Boston-based behavioral analytics firm Pretaa announced Tuesday a partnership with Fitbit to provide data-driven support tools on the wrist for people battling addiction.
Pretaa has partnered with Fitbit, the wearables company owned by Google, to build special support features into Fitbit’s products, such as if users feel ok to call a clinical caregiver (or friend, support group sponsor, or family member) if they have a relapse Danger.
Karen Romans, a former social worker who leads the partnership at Fitbit, said people with addiction who come out of therapy are leaving a highly structured and heavily supervised environment. “They’ve been in a facility that doesn’t allow them to have cell phones and other things, and in some ways they’ve been told what they can and can’t do for their own benefit during that time,” Romans said. “So they Going out, we were like, ‘Okay, let’s start giving you more control again.'” For those trying to stay away from drugs, the transition from therapy to real life is a daunting prospect. They need a lifeline.
While Pretaa technology offers Fitbit wearers a quick way to seek support, it also uses sensors on the device to give treatment center clinicians a much-needed window into a patient’s health after release.
“[We’re] Looking at data from Fitbit, including heart rate, steps, oxygen levels, body temperature, and more, we’re looking for anomalies in that data,” said Pretaa CEO Michael Madon. “We’re running it through our machine learning engine. . . and say, ‘What’s wrong here? Combine this person’s data. “
For example, if a patient’s heart rate suddenly spiked to 120 beats per minute, and their low step count indicated that the rise was not the result of exercise, the model might infer that the wearer was abusing drugs. Madon told me that this information can be sent directly to the user’s medical record as a PDF file, which can be accessed immediately by the caregiver. If the data show clear signs that the patient may be turning to abuse and addiction, the patient’s caregiver may decide to lend a hand.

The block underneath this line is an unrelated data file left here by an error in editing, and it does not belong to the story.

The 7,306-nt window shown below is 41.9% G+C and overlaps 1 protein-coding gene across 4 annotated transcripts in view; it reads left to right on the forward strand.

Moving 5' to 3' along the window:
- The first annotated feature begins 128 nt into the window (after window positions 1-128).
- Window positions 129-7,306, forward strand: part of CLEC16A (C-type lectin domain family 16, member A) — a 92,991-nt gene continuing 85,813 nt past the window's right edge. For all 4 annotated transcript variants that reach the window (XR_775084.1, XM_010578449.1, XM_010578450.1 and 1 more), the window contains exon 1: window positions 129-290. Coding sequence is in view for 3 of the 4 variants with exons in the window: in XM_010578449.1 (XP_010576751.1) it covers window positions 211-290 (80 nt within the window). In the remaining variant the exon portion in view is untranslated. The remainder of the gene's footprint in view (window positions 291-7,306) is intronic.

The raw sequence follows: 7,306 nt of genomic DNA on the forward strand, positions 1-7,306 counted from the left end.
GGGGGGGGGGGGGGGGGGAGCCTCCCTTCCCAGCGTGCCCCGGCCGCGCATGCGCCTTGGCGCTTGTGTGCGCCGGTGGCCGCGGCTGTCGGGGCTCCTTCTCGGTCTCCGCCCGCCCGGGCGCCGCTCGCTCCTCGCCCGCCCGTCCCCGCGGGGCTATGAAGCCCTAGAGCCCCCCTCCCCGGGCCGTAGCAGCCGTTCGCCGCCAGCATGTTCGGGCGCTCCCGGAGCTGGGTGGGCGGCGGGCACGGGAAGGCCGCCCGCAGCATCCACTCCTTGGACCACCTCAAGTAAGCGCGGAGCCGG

Because of the privacy concerns inherent in such monitoring, Madon and Romans stress that information is only transferred if the patient agrees to use it as part of their post-discharge treatment plan.
Users can take surveys on their phone or Fitbit device to report their progress or mental health updates, and they can receive positive affirmations from their caregivers.
On recent Fitbit wearables, like the Versa 3 smartwatch, there’s a Pretaa watch face with a small “P” icon that the wearer can tap to connect directly with a caregiver or family member.
Madon said his company plans to use location data on users’ phones as another possible sign of danger. “It’s going to be geo-fencing, so when patients are being treated, they’re often sharing areas where they go to buy or use medication or areas that are causing them anxiety, and those areas are often captured by treatment centers,” he said.
So, with the patient’s consent, that information can go into the Pretaa platform, which can notify clinical support staff if their mobile phone detects that they have entered one of these danger zones. Madon said the geofencing feature will appear next year.
The Fitbit/Pretaa platform will begin rolling out to treatment centers in California this month. Such centers typically pay a flat fee to care for patients by insurers, so they have a financial interest in ensuring patients don’t relapse and need to be readmitted, Madon said.
Pretaa and Fitbit emphasized that it is up to patients to choose which features of the platform to use and which data on their wrists to share with caregivers and family.Where can we do that,” Madden said. “With [addiction] The pandemic has just hit, and people are really feeling it on a very visceral, personal level, and we have to step up and make all the technology available to us — and make it work for those who are trying to help. “